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Old October 29, 2013, 04:11 PM   #1
GregInAtl
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Clean new 1911?

I recently bought a new Colt 1911 Government Model XSE stainless. I was going to take it to the range for the first time tonight. Do I need to clean it before I use it the first time?
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Old October 29, 2013, 04:27 PM   #2
BarryLee
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Yes, it is generally a good idea just to remove heavy grease and/or assure everything is lubed.

Just curious where you got the gun at? Was it a LGS in the Atlanta area and do they have more in stock?
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Old October 29, 2013, 04:33 PM   #3
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yes it was a bullseye in Lawrenceville.they only had one. I was really surprised when I saw it to so I bought it.I have been looking for one for quite a while.
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Old October 29, 2013, 04:37 PM   #4
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Hey thanks for the feedback. I know Clyde Armory in Athens gets them in sometimes, but just curious who else might occasionally have them. I’m sort of squirreling away some pennies right now, so maybe in the near future I’ll track one down.
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Old October 29, 2013, 04:39 PM   #5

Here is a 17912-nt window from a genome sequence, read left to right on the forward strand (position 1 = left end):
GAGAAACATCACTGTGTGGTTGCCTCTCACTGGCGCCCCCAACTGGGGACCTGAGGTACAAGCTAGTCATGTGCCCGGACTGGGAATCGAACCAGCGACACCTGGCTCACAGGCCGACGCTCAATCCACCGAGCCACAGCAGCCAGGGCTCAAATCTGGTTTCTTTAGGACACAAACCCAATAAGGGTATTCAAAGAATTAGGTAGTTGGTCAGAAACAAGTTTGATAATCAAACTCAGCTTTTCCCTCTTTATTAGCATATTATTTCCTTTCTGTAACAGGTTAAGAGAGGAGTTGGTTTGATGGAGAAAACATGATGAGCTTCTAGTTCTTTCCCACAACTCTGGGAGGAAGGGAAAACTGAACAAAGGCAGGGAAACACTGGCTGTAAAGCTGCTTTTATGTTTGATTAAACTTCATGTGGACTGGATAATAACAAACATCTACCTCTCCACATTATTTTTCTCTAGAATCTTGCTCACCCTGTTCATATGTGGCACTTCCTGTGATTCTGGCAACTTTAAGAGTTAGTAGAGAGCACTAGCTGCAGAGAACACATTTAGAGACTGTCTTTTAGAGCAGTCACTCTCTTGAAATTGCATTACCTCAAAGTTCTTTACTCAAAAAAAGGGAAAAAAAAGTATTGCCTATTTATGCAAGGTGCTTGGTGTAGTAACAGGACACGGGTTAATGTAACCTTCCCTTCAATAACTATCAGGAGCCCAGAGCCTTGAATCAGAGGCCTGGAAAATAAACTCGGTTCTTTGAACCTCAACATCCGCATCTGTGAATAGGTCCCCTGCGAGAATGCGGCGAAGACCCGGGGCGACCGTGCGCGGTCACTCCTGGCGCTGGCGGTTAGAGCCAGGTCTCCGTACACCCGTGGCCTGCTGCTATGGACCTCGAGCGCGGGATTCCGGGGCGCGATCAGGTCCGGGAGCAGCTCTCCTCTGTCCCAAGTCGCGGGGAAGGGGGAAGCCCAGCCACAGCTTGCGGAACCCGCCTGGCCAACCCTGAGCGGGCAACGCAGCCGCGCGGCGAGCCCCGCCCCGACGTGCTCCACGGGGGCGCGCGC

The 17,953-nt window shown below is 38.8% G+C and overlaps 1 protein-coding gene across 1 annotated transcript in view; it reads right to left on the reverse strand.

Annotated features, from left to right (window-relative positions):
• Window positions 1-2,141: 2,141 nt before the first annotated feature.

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yes I saw one and Clyde armory to the last time I was in there but that was about a year ago
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Old October 29, 2013, 11:24 PM   #6
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No, but if you have the opportunity, why not?
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Old October 29, 2013, 11:59 PM   #7
Ryu825
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I love bullseye I shoot there weekly

Just bought a 1911 a few weeks ago there myself. From what I've seen they have better prices than Clyde, Franklin, norcross gun club, and mainstreet, but not the biggest selection. Anyway to answer your question, yes, you should clean and lube any gun before shooting it for the first time, just like you should wash brand new clothes or rinse off new dishes. My question is why wouldn't you want to shoot your new colt in the best condition possible? Waiting sucks I know but it's worth it I think.
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Old October 30, 2013, 06:38 AM   #8
polyphemus
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Quote:
Do I need to clean it before I use it the first time?
No.Before firing you need to make sure the action is smooth and there is